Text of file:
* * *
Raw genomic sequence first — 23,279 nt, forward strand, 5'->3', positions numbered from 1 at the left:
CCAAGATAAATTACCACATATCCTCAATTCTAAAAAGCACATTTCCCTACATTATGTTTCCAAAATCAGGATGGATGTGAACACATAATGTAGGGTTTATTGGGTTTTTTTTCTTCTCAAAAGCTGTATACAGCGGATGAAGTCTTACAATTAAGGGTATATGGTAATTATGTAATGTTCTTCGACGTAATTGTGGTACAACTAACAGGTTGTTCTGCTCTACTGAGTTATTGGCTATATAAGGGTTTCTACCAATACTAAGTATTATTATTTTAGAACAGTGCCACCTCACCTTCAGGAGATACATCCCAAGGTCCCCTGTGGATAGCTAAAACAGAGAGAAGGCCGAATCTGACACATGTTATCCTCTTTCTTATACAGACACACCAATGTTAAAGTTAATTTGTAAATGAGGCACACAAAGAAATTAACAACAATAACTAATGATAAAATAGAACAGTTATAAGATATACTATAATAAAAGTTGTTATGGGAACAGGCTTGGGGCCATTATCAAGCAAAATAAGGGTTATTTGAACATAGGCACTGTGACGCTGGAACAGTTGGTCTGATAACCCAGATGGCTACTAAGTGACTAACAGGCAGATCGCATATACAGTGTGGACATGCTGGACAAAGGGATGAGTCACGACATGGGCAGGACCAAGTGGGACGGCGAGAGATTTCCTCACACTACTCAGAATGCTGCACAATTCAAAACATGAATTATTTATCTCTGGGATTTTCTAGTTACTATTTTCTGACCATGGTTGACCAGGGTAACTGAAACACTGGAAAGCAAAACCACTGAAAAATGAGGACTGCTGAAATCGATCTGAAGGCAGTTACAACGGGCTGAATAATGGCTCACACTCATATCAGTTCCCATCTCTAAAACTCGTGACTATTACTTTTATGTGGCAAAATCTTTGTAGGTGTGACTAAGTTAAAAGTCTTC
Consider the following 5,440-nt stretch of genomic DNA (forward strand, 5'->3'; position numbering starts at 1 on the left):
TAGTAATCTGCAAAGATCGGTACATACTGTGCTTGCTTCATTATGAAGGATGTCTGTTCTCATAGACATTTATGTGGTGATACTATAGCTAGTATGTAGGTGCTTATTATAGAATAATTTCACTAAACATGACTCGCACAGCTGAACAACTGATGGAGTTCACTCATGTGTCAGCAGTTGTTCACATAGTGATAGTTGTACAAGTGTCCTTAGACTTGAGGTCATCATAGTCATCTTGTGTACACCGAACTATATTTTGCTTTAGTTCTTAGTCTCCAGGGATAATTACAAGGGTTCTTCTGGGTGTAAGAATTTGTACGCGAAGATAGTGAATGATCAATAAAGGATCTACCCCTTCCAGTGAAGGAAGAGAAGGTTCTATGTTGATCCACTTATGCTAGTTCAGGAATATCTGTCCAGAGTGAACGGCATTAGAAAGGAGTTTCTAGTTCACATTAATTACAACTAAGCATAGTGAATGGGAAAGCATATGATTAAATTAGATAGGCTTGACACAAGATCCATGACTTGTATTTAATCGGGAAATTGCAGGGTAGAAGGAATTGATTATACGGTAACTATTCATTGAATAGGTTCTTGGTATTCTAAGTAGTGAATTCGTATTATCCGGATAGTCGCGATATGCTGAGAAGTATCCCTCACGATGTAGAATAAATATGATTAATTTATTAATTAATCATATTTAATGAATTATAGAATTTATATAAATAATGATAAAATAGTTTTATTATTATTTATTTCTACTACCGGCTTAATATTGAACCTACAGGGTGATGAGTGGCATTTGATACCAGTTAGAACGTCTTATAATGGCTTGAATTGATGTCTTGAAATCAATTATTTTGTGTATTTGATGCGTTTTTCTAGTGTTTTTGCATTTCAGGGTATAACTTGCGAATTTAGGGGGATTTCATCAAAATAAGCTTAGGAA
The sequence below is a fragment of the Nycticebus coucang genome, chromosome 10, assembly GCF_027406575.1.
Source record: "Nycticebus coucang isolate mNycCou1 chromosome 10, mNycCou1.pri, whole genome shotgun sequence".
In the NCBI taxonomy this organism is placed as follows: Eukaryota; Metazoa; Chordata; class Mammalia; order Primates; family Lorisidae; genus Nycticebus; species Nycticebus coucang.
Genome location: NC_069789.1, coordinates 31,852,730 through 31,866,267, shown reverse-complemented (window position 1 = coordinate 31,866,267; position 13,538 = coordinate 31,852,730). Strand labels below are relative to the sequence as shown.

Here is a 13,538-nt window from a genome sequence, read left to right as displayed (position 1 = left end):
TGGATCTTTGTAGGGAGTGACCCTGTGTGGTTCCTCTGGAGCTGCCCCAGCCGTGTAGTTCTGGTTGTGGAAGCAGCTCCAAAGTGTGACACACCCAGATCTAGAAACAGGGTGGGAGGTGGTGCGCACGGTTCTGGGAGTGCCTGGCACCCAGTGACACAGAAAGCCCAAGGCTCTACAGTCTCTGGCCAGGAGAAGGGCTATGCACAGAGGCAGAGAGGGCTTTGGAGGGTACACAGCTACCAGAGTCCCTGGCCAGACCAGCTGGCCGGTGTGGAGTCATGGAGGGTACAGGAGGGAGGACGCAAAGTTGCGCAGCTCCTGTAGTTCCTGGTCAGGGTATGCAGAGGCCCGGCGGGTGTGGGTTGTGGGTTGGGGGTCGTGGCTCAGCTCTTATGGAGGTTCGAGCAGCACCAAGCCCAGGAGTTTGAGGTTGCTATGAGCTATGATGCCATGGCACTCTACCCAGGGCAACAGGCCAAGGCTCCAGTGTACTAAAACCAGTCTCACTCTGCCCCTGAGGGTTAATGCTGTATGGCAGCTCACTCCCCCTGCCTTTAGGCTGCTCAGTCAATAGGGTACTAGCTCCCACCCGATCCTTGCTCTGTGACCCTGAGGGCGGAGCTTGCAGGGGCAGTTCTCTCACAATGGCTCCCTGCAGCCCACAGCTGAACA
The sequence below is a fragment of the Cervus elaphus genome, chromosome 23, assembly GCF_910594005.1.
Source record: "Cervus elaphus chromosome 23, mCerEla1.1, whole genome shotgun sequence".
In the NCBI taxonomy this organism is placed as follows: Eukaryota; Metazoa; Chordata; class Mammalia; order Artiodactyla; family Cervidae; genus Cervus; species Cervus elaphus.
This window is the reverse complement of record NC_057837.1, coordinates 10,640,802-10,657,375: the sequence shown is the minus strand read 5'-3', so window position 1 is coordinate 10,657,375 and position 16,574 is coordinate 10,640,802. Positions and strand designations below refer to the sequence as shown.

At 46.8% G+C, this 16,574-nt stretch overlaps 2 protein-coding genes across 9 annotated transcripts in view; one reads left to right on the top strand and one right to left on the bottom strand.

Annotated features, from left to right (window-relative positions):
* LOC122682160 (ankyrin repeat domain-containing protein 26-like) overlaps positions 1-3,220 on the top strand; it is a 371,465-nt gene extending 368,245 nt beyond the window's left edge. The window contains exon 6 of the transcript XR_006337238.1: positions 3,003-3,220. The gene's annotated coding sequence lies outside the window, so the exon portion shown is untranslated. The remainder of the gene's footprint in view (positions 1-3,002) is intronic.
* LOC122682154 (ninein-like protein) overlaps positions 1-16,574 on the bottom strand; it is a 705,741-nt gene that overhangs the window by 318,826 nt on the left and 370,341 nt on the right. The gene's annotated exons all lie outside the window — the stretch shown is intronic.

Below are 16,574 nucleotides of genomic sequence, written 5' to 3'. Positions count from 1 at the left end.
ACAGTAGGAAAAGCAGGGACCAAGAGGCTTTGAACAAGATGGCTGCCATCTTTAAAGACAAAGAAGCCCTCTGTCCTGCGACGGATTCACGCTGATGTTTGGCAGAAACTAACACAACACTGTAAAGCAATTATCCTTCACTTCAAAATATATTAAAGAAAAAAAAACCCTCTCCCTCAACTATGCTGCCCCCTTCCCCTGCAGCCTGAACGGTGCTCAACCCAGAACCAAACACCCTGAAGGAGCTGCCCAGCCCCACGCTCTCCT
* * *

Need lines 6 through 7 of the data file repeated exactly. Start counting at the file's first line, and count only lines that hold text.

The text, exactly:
Source record: "Nycticebus coucang isolate mNycCou1 chromosome 10, mNycCou1.pri, whole genome shotgun sequence".
In the NCBI taxonomy this organism is placed as follows: Eukaryota; Metazoa; Chordata; class Mammalia; order Primates; family Lorisidae; genus Nycticebus; species Nycticebus coucang.